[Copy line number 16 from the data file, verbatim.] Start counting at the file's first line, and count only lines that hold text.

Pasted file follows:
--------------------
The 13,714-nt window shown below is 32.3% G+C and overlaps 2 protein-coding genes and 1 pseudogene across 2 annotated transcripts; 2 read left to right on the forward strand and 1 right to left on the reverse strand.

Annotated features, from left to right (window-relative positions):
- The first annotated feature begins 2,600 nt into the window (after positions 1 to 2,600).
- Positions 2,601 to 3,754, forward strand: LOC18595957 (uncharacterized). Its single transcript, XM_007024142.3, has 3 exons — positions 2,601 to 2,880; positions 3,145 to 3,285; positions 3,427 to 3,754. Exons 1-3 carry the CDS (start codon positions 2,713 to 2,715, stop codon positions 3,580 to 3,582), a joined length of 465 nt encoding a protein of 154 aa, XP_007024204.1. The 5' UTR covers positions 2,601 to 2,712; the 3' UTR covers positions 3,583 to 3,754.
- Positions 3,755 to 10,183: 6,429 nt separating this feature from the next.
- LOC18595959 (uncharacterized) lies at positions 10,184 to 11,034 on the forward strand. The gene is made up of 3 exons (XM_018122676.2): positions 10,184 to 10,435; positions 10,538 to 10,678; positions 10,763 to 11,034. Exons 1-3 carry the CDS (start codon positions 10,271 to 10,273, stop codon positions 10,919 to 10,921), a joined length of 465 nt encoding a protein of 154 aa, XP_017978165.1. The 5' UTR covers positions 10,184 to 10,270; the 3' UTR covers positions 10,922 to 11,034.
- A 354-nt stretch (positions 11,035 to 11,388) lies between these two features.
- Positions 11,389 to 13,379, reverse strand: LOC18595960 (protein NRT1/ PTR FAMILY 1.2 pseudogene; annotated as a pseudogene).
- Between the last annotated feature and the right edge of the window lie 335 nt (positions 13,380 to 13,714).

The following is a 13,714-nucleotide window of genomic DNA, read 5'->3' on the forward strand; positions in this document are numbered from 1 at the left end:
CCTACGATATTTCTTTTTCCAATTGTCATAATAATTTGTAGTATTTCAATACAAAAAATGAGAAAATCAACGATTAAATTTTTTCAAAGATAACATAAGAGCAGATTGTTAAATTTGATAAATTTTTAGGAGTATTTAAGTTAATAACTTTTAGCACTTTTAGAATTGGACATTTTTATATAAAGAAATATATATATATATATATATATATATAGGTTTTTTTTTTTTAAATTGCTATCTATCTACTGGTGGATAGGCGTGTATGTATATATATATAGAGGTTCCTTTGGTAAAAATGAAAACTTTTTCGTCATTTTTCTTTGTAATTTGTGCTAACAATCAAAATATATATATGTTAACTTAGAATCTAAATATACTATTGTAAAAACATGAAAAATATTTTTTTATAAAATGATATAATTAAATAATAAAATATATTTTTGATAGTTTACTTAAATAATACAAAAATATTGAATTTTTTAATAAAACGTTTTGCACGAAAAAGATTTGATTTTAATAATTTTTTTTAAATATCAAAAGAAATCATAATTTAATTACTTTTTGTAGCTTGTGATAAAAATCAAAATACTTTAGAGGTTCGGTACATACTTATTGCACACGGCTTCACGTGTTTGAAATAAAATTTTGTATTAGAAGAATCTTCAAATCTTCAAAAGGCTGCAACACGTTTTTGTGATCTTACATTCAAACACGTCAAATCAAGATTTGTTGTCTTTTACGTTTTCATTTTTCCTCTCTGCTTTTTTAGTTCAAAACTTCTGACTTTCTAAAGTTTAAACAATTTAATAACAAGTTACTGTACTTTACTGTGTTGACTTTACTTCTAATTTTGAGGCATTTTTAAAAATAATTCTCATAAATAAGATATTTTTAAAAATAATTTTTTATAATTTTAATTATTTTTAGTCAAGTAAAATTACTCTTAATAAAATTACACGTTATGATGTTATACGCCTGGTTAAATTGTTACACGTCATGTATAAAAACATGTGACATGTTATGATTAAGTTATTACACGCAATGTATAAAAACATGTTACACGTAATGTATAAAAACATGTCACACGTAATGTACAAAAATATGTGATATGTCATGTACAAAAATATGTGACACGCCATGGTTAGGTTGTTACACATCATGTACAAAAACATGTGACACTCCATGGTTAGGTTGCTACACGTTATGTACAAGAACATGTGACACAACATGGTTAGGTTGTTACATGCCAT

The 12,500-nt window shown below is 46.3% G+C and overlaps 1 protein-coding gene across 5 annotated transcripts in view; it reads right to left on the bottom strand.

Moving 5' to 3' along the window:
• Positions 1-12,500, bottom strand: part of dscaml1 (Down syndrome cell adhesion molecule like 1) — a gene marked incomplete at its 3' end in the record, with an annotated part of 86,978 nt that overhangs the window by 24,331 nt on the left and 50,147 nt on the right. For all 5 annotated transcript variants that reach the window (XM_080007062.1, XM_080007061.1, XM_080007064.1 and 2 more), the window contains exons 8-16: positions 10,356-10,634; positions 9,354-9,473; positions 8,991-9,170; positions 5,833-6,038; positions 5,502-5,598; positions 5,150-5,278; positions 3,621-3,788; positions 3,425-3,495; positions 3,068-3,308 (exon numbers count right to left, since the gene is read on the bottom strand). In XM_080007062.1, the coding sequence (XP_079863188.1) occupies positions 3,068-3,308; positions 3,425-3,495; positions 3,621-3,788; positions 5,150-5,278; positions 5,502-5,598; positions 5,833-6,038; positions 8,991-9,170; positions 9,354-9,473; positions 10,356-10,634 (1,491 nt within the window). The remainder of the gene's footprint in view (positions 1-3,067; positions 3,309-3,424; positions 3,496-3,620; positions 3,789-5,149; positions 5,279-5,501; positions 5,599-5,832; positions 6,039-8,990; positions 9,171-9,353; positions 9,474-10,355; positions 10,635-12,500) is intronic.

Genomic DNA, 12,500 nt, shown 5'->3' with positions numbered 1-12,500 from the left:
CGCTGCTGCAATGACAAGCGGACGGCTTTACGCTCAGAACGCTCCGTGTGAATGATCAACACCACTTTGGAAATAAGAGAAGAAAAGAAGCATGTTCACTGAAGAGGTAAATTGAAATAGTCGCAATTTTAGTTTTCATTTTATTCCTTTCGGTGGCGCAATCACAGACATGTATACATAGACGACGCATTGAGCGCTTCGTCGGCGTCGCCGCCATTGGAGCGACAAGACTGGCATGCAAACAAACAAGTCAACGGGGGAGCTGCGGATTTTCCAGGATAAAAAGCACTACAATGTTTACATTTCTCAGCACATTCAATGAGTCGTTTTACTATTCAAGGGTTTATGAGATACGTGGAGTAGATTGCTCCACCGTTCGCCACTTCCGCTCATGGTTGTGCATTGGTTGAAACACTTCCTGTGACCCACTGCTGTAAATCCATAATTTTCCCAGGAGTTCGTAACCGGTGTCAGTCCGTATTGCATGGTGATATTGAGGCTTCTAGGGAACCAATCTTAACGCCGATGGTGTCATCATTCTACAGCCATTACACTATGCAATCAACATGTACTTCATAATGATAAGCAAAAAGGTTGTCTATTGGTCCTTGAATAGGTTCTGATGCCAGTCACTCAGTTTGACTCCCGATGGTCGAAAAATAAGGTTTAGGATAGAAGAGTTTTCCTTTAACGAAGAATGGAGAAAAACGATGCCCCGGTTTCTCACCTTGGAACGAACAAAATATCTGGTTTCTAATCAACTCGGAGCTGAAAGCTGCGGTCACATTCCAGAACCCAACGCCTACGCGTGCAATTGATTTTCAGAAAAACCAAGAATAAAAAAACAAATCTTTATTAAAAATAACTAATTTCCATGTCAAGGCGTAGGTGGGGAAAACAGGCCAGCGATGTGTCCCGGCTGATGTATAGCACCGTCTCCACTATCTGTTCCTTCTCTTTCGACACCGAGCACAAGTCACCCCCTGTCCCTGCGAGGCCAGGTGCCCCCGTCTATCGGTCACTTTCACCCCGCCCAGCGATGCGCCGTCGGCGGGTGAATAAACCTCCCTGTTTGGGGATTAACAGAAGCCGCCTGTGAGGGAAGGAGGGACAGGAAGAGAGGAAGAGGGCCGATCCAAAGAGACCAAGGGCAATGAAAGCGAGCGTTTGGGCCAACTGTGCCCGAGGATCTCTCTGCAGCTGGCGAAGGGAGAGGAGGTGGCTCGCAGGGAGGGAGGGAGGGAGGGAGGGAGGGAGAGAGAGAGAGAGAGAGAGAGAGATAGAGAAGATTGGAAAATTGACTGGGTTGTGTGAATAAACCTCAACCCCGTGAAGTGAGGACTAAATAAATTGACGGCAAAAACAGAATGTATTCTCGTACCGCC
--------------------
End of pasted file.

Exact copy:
CGCTGCTGCAATGACAAGCGGACGGCTTTACGCTCAGAACGCTCCGTGTGAATGATCAACACCACTTTGGAAATAAGAGAAGAAAAGAAGCATGTTCACTGAAGAGGTAAATTGAAATAGTCGCAATTTTAGTTTTCATTTTATTCCTTTCGGTGGCGCAATCACAGACATGTATACATAGACGACGCATTGAGCGCTTCGTCGGCGTCGCCGCCATTGGAGCGACAAGACTGGCATGCAAACAAACAAGTCAACGGGGGAGCTGCGGATTTTCCAGGATAAAAAGCACTACAATGTTTACATTTCTCAGCACATTCAATGAGTCGTTTTACTATTCAAGGGTTTATGAGATACGTGGAGTAGATTGCTCCACCGTTCGCCACTTCCGCTCATGGTTGTGCATTGGTTGAAACACTTCCTGTGACCCACTGCTGTAAATCCATAATTTTCCCAGGAGTTCGTAACCGGTGTCAGTCCGTATTGCATGGTGATATTGAGGCTTCTAGGGAACCAATCTTAACGCCGATGGTGTCATCATTCTACAGCCATTACACTATGCAATCAACATGTACTTCATAATGATAAGCAAAAAGGTTGTCTATTGGTCCTTGAATAGGTTCTGATGCCAGTCACTCAGTTTGACTCCCGATGGTCGAAAAATAAGGTTTAGGATAGAAGAGTTTTCCTTTAACGAAGAATGGAGAAAAACGATGCCCCGGTTTCTCACCTTGGAACGAACAAAATATCTGGTTTCTAATCAACTCGGAGCTGAAAGCTGCGGTCACATTCCAGAACCCAACGCCTACGCGTGCAATTGATTTTCAGAAAAACCAAGAATAAAAAAACAAATCTTTATTAAAAATAACTAATTTCCATGTCAAGGCGTAGGTGGGGAAAACAGGCCAGCGATGTGTCCCGGCTGATGTATAGCACCGTCTCCACTATCTGTTCCTTCTCTTTCGACACCGAGCACAAGTCACCCCCTGTCCCTGCGAGGCCAGGTGCCCCCGTCTATCGGTCACTTTCACCCCGCCCAGCGATGCGCCGTCGGCGGGTGAATAAACCTCCCTGTTTGGGGATTAACAGAAGCCGCCTGTGAGGGAAGGAGGGACAGGAAGAGAGGAAGAGGGCCGATCCAAAGAGACCAAGGGCAATGAAAGCGAGCGTTTGGGCCAACTGTGCCCGAGGATCTCTCTGCAGCTGGCGAAGGGAGAGGAGGTGGCTCGCAGGGAGGGAGGGAGGGAGGGAGGGAGGGAGAGAGAGAGAGAGAGAGAGAGAGATAGAGAAGATTGGAAAATTGACTGGGTTGTGTGAATAAACCTCAACCCCGTGAAGTGAGGACTAAATAAATTGACGGCAAAAACAGAATGTATTCTCGTACCGCC